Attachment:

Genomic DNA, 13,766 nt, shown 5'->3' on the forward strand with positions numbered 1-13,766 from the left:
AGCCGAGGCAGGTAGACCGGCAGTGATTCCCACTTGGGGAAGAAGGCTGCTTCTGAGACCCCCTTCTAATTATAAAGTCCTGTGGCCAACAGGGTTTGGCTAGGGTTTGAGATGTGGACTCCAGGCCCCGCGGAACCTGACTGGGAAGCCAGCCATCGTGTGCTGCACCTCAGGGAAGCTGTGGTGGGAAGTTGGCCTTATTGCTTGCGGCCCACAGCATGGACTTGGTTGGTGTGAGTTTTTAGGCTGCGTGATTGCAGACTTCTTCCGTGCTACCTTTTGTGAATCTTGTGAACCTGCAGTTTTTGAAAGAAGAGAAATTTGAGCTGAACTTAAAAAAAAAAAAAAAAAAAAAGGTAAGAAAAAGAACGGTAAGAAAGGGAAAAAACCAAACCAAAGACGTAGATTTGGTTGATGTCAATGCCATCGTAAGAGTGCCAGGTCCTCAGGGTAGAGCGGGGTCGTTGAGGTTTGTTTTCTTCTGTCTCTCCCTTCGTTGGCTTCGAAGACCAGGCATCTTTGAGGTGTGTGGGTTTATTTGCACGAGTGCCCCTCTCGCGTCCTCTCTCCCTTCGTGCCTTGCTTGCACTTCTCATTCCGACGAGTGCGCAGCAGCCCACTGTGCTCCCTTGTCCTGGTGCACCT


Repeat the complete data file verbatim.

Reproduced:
Genomic DNA, 13,766 nt, shown 5'->3' on the forward strand with positions numbered 1-13,766 from the left:
AGCCGAGGCAGGTAGACCGGCAGTGATTCCCACTTGGGGAAGAAGGCTGCTTCTGAGACCCCCTTCTAATTATAAAGTCCTGTGGCCAACAGGGTTTGGCTAGGGTTTGAGATGTGGACTCCAGGCCCCGCGGAACCTGACTGGGAAGCCAGCCATCGTGTGCTGCACCTCAGGGAAGCTGTGGTGGGAAGTTGGCCTTATTGCTTGCGGCCCACAGCATGGACTTGGTTGGTGTGAGTTTTTAGGCTGCGTGATTGCAGACTTCTTCCGTGCTACCTTTTGTGAATCTTGTGAACCTGCAGTTTTTGAAAGAAGAGAAATTTGAGCTGAACTTAAAAAAAAAAAAAAAAAAAAAGGTAAGAAAAAGAACGGTAAGAAAGGGAAAAAACCAAACCAAAGACGTAGATTTGGTTGATGTCAATGCCATCGTAAGAGTGCCAGGTCCTCAGGGTAGAGCGGGGTCGTTGAGGTTTGTTTTCTTCTGTCTCTCCCTTCGTTGGCTTCGAAGACCAGGCATCTTTGAGGTGTGTGGGTTTATTTGCACGAGTGCCCCTCTCGCGTCCTCTCTCCCTTCGTGCCTTGCTTGCACTTCTCATTCCGACGAGTGCGCAGCAGCCCACTGTGCTCCCTTGTCCTGGTGCACCT